Several studies have shown that quantitative measures of LDL particle concentrations, assessed by either nuclear magnetic resonance (NMR) or apolipoprotein B, are associated with cardiovascular disease to a much greater extent than either LDL size or LDL-C. This is due to the 1 to 1 relationship of apoB to non-HDL particles, meaning there is 1 apoB per LDL, IDL, lipoprotein(a), VLDL, and chylomicron particles. The numbers of atherogenic LDL particles are frequently elevated even though LDL cholesterol is not, particularly in patients with pre-diabetes, diabetes, and/or insulin sensitivity. In the Veterans Affairs High Density Lipoprotein Intervention Trial (VA-HIT), which included a relatively large proportion of subjects with diabetes (30.4%) and insulin resistance (30%), both traditional risk factors and NMR analyses were assessed in patients treated with the lipid-modifying agent gemfibrozil or placebo. LDL cholesterol was not influenced by treatment with gemfibrozil, but HDL cholesterol increased by 6% and was associated with a 22% reduction in events. While LDL cholesterol remained unchanged, the total LDL particle concentration decreased by 5%, small LDL particle concentration decreased by 20%, total HDL particle concentration increased by 10%, and large HDL particles increased by 21%. Interestingly, neither baseline nor on-trial concentrations of HDL cholesterol, LDL cholesterol, or triglycerides were significant predictors of coronary heart disease (CHD) events. Among NMR lipoproteins measured, both baseline and on-trial concentrations of total LDL and HDL particle concentrations were independent predictors of new CHD events with on-trial p-values of 0.0003 and <0.0001, respectively. Neither LDL nor HDL particle size was related to CHD events.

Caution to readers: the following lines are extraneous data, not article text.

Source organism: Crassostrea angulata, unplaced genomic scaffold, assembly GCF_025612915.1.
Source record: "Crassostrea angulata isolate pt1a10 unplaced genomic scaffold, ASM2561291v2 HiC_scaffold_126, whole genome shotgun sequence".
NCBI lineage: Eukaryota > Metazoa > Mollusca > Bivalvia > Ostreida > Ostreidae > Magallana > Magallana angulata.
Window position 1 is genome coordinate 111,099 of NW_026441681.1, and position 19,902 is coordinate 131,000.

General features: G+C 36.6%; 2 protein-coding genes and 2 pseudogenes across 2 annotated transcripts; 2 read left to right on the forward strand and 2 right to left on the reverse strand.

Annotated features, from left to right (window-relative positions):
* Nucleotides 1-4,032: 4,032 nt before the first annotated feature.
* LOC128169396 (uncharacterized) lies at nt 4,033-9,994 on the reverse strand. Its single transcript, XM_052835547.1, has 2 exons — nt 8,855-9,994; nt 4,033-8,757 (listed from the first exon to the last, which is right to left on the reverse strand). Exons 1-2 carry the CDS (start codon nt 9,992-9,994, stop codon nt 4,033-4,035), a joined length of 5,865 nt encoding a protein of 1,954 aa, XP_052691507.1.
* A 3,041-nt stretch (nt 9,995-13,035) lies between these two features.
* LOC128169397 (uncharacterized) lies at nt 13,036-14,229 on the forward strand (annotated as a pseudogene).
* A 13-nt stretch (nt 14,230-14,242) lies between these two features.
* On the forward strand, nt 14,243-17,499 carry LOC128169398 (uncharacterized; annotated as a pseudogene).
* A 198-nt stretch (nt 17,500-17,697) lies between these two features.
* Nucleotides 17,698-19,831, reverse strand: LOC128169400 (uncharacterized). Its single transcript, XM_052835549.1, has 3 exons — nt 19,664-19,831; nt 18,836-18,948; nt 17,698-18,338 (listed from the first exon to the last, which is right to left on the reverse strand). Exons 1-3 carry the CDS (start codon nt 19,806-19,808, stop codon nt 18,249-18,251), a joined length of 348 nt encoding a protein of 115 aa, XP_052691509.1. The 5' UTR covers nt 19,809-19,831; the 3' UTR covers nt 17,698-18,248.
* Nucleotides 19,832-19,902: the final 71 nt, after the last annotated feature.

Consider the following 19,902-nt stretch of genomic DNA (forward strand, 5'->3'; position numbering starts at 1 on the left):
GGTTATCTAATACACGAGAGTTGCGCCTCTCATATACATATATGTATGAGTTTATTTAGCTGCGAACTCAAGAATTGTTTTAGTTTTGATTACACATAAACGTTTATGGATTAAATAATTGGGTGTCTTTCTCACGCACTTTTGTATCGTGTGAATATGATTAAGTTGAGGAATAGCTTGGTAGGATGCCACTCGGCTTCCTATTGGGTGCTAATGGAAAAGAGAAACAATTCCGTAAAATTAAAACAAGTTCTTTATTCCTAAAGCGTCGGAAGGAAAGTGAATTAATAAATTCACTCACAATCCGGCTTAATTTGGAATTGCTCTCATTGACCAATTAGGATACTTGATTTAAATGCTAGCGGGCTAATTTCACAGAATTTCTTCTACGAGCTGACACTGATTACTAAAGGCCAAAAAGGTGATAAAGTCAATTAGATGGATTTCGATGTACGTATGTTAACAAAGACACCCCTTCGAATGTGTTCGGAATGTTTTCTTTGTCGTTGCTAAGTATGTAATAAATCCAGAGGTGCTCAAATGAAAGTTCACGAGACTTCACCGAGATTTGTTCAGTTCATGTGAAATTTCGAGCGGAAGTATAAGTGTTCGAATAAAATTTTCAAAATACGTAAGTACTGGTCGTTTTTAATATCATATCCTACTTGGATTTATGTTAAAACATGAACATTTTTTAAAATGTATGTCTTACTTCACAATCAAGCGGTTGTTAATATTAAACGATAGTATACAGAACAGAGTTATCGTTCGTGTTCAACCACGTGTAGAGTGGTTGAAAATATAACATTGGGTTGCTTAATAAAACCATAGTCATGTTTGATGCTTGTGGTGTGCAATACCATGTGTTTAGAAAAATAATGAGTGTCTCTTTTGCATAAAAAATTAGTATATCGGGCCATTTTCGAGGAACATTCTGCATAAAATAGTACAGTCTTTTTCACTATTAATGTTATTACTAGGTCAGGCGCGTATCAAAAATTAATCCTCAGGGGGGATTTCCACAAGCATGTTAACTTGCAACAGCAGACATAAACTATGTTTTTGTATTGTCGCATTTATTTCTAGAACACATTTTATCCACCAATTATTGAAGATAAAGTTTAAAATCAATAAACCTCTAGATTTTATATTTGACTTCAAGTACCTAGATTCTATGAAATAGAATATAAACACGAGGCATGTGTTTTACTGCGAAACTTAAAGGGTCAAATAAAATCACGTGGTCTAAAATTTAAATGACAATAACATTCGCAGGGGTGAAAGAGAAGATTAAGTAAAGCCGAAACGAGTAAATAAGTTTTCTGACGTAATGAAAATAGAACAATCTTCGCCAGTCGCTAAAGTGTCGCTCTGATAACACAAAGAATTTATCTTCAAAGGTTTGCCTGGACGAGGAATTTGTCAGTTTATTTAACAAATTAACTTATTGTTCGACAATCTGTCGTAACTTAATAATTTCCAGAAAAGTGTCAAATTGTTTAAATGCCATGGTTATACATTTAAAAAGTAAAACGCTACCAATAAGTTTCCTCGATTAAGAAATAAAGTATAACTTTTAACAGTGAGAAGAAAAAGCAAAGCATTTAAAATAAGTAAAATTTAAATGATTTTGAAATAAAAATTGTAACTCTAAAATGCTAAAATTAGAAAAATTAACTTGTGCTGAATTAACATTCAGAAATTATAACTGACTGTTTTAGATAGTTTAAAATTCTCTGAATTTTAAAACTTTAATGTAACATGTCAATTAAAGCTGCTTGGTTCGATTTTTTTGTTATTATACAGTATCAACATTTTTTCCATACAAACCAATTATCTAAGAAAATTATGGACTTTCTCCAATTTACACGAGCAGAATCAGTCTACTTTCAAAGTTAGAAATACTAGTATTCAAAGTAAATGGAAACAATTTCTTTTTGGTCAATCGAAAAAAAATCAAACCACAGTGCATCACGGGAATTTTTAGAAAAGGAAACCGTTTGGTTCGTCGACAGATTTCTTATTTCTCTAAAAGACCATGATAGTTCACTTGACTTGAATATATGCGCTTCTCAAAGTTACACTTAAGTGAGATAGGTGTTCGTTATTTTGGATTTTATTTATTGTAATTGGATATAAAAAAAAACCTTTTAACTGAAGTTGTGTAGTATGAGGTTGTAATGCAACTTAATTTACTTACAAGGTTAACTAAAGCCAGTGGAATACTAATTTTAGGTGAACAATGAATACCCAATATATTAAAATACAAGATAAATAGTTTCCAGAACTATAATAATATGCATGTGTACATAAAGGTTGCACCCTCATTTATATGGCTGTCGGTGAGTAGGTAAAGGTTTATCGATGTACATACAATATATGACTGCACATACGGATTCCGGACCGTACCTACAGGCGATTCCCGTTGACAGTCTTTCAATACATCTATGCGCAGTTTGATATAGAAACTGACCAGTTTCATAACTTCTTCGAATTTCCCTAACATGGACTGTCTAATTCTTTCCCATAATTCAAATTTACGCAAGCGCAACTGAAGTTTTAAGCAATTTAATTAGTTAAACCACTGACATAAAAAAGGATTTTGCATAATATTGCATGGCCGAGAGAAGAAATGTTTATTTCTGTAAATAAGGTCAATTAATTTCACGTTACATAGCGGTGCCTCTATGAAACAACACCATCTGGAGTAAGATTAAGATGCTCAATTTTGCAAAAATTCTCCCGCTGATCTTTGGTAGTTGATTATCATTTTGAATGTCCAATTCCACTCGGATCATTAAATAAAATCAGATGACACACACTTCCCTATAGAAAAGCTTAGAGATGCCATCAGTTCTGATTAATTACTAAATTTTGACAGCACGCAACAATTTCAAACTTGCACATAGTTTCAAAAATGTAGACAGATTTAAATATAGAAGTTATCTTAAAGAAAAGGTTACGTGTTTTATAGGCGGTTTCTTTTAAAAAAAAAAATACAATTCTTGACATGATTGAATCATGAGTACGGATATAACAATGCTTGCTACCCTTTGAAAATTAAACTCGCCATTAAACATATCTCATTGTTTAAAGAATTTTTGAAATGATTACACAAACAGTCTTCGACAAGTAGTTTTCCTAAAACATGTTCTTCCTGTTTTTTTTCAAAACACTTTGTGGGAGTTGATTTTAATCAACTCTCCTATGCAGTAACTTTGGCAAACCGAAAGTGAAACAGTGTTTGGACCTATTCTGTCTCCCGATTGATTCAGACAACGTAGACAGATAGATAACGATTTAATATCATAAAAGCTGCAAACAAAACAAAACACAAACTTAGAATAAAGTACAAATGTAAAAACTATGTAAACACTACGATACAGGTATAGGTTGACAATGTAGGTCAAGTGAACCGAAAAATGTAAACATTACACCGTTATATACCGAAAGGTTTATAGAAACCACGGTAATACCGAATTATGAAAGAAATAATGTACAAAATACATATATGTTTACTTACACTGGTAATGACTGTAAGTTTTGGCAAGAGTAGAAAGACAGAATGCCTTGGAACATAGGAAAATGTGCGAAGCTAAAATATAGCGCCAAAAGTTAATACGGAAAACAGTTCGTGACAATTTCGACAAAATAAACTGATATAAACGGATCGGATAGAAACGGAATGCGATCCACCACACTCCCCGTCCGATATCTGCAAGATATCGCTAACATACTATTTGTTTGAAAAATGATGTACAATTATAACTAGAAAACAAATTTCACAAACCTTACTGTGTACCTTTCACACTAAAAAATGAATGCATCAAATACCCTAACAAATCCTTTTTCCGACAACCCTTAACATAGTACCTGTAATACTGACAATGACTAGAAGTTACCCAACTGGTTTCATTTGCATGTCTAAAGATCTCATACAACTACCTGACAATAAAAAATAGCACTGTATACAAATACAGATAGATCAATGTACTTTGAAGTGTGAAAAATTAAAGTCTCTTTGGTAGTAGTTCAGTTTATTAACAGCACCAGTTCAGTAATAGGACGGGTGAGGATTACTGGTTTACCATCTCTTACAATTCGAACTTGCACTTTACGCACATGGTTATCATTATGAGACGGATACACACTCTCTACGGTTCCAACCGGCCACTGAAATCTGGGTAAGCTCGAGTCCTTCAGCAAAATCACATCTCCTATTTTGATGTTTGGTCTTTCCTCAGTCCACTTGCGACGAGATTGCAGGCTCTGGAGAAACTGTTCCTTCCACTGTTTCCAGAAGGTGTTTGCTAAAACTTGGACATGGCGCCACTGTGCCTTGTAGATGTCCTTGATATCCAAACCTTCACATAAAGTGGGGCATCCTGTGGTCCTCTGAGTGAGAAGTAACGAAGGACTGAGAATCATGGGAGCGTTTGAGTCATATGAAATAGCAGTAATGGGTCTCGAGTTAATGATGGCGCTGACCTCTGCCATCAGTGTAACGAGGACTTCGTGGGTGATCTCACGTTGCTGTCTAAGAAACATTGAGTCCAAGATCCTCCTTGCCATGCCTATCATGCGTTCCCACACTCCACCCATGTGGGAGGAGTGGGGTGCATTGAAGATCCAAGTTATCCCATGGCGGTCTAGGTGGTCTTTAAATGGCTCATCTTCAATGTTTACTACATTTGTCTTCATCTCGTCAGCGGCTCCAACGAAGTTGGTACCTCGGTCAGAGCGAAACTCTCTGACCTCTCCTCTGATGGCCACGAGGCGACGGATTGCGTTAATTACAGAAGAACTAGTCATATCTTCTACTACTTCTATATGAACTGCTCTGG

This test reports values for total and small LDL particle concentrations and total and large HDL concentrations.

Reference Values Describes reference intervals and additional information for interpretation of test results. May include intervals based on age and sex when appropriate. Intervals are Mayo-derived, unless otherwise designated. If an interpretive report is provided, the reference value field will state this.


< or =15 years: not established

Adults (> or =16 years):

<1,000 nmol/L (optimal)

1,000-1,299 nmol/L (near or above optimal)

1,300-1,599 nmol/L (borderline high)

1,600-2,000 nmol/L (high)

>2,000 nmol/L (very high)



< or =15 years: not established